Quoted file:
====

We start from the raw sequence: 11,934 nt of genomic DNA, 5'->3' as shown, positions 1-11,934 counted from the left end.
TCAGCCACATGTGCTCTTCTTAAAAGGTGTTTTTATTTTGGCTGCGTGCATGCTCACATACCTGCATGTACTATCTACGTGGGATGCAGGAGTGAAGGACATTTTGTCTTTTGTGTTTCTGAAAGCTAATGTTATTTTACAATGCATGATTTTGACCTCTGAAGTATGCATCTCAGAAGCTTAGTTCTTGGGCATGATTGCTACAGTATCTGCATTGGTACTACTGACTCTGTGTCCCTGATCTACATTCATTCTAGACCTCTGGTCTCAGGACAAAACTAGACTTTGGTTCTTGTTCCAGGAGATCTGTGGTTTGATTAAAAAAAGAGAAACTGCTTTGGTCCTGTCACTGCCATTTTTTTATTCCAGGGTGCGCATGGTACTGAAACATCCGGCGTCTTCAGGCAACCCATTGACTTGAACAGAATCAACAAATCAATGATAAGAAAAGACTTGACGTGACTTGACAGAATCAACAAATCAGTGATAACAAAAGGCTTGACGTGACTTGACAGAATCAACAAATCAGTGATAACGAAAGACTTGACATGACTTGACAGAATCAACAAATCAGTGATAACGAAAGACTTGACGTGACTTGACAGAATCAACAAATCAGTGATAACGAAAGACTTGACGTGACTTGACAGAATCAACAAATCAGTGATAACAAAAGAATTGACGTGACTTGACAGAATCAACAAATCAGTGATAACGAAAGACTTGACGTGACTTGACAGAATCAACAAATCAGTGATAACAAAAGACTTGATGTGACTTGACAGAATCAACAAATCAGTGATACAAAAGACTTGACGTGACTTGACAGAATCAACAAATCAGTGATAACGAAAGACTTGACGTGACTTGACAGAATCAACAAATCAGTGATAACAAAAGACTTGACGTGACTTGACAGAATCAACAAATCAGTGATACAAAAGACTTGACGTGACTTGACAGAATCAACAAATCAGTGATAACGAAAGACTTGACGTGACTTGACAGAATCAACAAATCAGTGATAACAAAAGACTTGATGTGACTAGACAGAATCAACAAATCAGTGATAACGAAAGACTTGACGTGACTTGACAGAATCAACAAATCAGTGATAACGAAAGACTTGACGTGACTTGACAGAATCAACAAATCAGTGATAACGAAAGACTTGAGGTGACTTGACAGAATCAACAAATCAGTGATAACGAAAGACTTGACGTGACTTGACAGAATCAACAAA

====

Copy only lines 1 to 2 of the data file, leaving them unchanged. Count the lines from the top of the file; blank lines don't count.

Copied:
We start from the raw sequence: 11,934 nt of genomic DNA, 5'->3' as shown, positions 1-11,934 counted from the left end.
TCAGCCACATGTGCTCTTCTTAAAAGGTGTTTTTATTTTGGCTGCGTGCATGCTCACATACCTGCATGTACTATCTACGTGGGATGCAGGAGTGAAGGACATTTTGTCTTTTGTGTTTCTGAAAGCTAATGTTATTTTACAATGCATGATTTTGACCTCTGAAGTATGCATCTCAGAAGCTTAGTTCTTGGGCATGATTGCTACAGTATCTGCATTGGTACTACTGACTCTGTGTCCCTGATCTACATTCATTCTAGACCTCTGGTCTCAGGACAAAACTAGACTTTGGTTCTTGTTCCAGGAGATCTGTGGTTTGATTAAAAAAAGAGAAACTGCTTTGGTCCTGTCACTGCCATTTTTTTATTCCAGGGTGCGCATGGTACTGAAACATCCGGCGTCTTCAGGCAACCCATTGACTTGAACAGAATCAACAAATCAATGATAAGAAAAGACTTGACGTGACTTGACAGAATCAACAAATCAGTGATAACAAAAGGCTTGACGTGACTTGACAGAATCAACAAATCAGTGATAACGAAAGACTTGACATGACTTGACAGAATCAACAAATCAGTGATAACGAAAGACTTGACGTGACTTGACAGAATCAACAAATCAGTGATAACGAAAGACTTGACGTGACTTGACAGAATCAACAAATCAGTGATAACAAAAGAATTGACGTGACTTGACAGAATCAACAAATCAGTGATAACGAAAGACTTGACGTGACTTGACAGAATCAACAAATCAGTGATAACAAAAGACTTGATGTGACTTGACAGAATCAACAAATCAGTGATACAAAAGACTTGACGTGACTTGACAGAATCAACAAATCAGTGATAACGAAAGACTTGACGTGACTTGACAGAATCAACAAATCAGTGATAACAAAAGACTTGACGTGACTTGACAGAATCAACAAATCAGTGATACAAAAGACTTGACGTGACTTGACAGAATCAACAAATCAGTGATAACGAAAGACTTGACGTGACTTGACAGAATCAACAAATCAGTGATAACAAAAGACTTGATGTGACTAGACAGAATCAACAAATCAGTGATAACGAAAGACTTGACGTGACTTGACAGAATCAACAAATCAGTGATAACGAAAGACTTGACGTGACTTGACAGAATCAACAAATCAGTGATAACGAAAGACTTGAGGTGACTTGACAGAATCAACAAATCAGTGATAACGAAAGACTTGACGTGACTTGACAGAATCAACAAA